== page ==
• by zappepcs (820751)

        I agree that this has been their past mode of operations, but in view of the rising popularity of F/OSS I don't think it is going to get them anything but a splendidly memorable bad day on the stock exchange. How many bad products do they have to try to launch before investors begin asking "WTF were you thinking?"

        Now don't confuse this with MS bashing. It's not. I'm not talking about how much better other things are compared to MS, this is only about MS. I genuinely don't see how they are going to pull this

  • Virtual Machine (Score:3, Interesting)

    by nurb432 (527695) on Sunday February 22, 2009 @02:51PM (#26950273) Homepage Journal

    Stick a full VM into the browser. Problem solved. Except of course for the huge resources needed to view even the simplest of pages.

    The entire push over the last few years to transferring processing load back onto the client is the wrong direction in my opinion, and the browser should remain a THIN client like the original intent. Keeping it a thin client by nature would be secure.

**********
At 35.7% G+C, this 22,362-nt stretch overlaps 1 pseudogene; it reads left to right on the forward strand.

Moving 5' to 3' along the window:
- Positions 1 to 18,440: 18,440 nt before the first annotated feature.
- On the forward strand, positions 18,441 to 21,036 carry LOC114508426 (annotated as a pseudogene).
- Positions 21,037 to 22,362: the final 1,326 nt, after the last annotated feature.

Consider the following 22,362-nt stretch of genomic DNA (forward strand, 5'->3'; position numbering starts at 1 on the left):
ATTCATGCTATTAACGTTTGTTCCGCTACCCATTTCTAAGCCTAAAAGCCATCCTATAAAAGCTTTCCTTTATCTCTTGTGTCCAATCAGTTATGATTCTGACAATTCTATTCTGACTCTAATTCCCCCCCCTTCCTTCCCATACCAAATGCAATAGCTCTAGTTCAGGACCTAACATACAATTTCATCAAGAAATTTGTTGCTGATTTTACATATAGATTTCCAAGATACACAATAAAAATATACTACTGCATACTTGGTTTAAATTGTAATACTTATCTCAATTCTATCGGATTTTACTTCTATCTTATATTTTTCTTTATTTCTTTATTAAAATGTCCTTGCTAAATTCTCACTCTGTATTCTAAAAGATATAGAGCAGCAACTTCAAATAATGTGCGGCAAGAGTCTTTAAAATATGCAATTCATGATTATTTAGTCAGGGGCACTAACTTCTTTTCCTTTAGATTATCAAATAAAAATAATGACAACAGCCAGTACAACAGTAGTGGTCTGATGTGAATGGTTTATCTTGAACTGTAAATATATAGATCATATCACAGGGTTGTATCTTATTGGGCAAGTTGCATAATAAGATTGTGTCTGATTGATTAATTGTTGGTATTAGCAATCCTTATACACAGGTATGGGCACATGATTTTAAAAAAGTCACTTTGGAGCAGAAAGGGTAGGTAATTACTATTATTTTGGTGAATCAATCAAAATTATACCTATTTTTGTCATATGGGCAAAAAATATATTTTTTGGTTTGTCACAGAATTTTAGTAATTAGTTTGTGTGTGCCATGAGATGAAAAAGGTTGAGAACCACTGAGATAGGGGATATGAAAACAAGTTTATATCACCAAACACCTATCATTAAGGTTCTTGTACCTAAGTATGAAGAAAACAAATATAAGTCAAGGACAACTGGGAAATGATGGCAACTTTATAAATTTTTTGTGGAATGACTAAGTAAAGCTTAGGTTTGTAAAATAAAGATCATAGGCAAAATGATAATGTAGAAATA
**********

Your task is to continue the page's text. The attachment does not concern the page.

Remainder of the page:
• The entire push over the last few years to transferring processing load back onto the client is the wrong direction in my opinion, ...

      I agree.

      While I see the motivation for doing so, I see far more websites needlessly using JS, Java or Flash, thus requiring enabling scripting for no good reason.

    • by rrohbeck (944847)

      Easier solution: Put the browser in a VM sandbox that drops all changes to the filesystem once you're done. That's actually something an OS should support: Executing a non-trusted image in a VM. Somehow I think that should not be too hard with KVM but I haven't read enough about it.

    • Stick a full VM into the browser. Problem solved. Except of course for the huge resources needed to view even the simplest of pages.

      The entire push over the last few years to transferring processing load back onto the client is the wrong direction in my opinion, and the browser should remain a THIN client like the original intent. Keeping it a thin client by nature would be secure.

      noooo, nonono can do - yes it would be secure, but times have changed _drastically_. what's happened is that as the desktop wars got ridiculous (and i don't just mean between different OSes, i also mean between win95, xp and up), people simply moved to the browser itself to provide access to applications. all the talk of "ubiquitous computing" has actually _happened_.

      and, as the expectations of web infrastructure got ever greater, that origial "thin client" architecture began to look... well... thin! so

    • This is my thinking as well. The original web browser model with its clear decoupling of responsibility between server and client is what makes the web incredibly attractive as an application platform.